A Great Set of Pipes
Andrew Carlisle performing with Bearneagh
Andrew Carlisle in Glasgow Concert Hall
In just over a year, Andrew Carlisle has come a long way — literally and figuratively.
Carnegie Mellon University's new director of piping joined the faculty last year from his native Northern Ireland. And he's breathing new life into a beloved school tradition reflecting the heritage of another Andrew — Carnegie.
Carlisle is one of the world's leading 'pipers,' winning numerous awards as both a soloist and member of a world-champion pipe band.
As a solo artist, Carlisle has performed all over the world: at the White House in 2008, for the 100th anniversary of the U.S. Army Reserves, and in front of 50,000 people at the Oz Stadium in Sydney, Australia in 2010, as part of The Royal Edinburgh Military Tattoo. He has won four world pipe band championships with the Field Marshal Montgomery Pipe Band, and captured the William Gillies Memorial Challenge Cup, one of the most prestigious awards in solo piping.
"I'm hoping to make a significant contribution to both the university and the North American piping scene," he said of his move.
In just a little more than one year, he's made strides in re-invigorating CMU's piping program. It's one of only two in the United States to offer a bachelor's degree in piping and the only offering a master's degree.
Three students are now enrolled as bagpipe majors and 10 as minors.
He's also been busy rebuilding the pipe band, which has already moved up a competitive grade. The band has 34 members and 12 non-music majors are learning to play the instrument from scratch.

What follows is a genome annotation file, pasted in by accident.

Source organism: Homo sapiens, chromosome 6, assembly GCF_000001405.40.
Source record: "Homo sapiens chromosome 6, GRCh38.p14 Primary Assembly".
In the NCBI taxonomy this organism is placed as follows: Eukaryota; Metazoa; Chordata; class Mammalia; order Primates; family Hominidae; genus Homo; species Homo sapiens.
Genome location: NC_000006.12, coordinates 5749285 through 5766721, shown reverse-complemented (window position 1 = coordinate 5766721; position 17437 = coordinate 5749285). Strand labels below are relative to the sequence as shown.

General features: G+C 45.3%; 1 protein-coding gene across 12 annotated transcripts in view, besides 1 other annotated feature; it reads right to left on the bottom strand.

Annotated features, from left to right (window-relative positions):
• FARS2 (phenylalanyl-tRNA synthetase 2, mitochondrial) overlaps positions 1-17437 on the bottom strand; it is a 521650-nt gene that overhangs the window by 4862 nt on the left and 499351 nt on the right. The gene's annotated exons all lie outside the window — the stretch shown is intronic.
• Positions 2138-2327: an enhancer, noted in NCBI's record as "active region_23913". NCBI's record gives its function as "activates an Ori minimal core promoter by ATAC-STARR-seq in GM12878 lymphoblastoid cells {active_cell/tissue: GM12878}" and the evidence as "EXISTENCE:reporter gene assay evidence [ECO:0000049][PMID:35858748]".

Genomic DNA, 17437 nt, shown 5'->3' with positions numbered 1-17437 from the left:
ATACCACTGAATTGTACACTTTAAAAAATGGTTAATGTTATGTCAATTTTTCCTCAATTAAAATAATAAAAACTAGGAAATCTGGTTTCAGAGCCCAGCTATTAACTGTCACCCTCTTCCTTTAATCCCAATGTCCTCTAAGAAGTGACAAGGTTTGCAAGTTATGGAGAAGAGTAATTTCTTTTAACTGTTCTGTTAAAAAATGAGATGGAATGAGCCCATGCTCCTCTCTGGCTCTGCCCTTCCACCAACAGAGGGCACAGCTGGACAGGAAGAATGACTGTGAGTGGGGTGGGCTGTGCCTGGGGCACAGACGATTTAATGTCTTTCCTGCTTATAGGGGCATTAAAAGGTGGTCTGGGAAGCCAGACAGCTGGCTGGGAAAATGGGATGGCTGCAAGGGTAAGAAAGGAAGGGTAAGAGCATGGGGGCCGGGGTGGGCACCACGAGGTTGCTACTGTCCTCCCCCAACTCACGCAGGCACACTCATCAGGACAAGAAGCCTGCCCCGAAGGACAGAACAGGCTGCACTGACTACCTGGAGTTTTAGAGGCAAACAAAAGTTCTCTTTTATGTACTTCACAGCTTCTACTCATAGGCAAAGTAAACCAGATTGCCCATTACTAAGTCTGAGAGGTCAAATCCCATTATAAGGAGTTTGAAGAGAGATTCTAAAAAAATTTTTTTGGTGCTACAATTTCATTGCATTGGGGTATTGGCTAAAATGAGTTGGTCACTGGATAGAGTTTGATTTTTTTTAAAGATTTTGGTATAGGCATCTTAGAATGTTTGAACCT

Carlisle began his own lessons as a 7-year-old in Ballygowan, a small village near Belfast.
"The Great Highland Bagpipe is one of the most challenging instruments and also one of the most temperamental," he noted. "The repertoire is extremely diverse. I perform everything from the ancient Scottish art form, piobaireachd, where compositions can be more than 500 years old, to contemporary virtuosic pieces."
Yet another Andrew, now a CMU master's student, became equally fascinated by the instrument while playing the flute as a child in Ohio.
"I came to play the pipes purely by happenstance," said Andrew Bova (A'11,'13). "When I was 11, I played in a Fife and Drum Corps. I met some pipers and fell in love with the instrument, culture and people."
Within a year, he'd set his sights on one day attending CMU. It was the right choice.
"The School of Music is a fantastic organization run by wonderful people and the classical education I received in addition to my piping education is the program's greatest strength," said Bova. "Graduates don't simply leave as great pipers, they leave as well-rounded musicians."
He added, "I had no plans to stay on for my master's until I began studies with Andrew. I realized he was not only a great piper but also an academically minded individual and gifted pedagogue. He has brought a new perspective to the program and strengthened it immensely during the short period he has held the reigns."
Carlisle is far from done.
"My goals are to recruit more pipers to CMU, to continue to allow non-music majors the opportunity of learning how to play, and to continue to develop the CMU Pipes and Drums into a top-flight musical ensemble."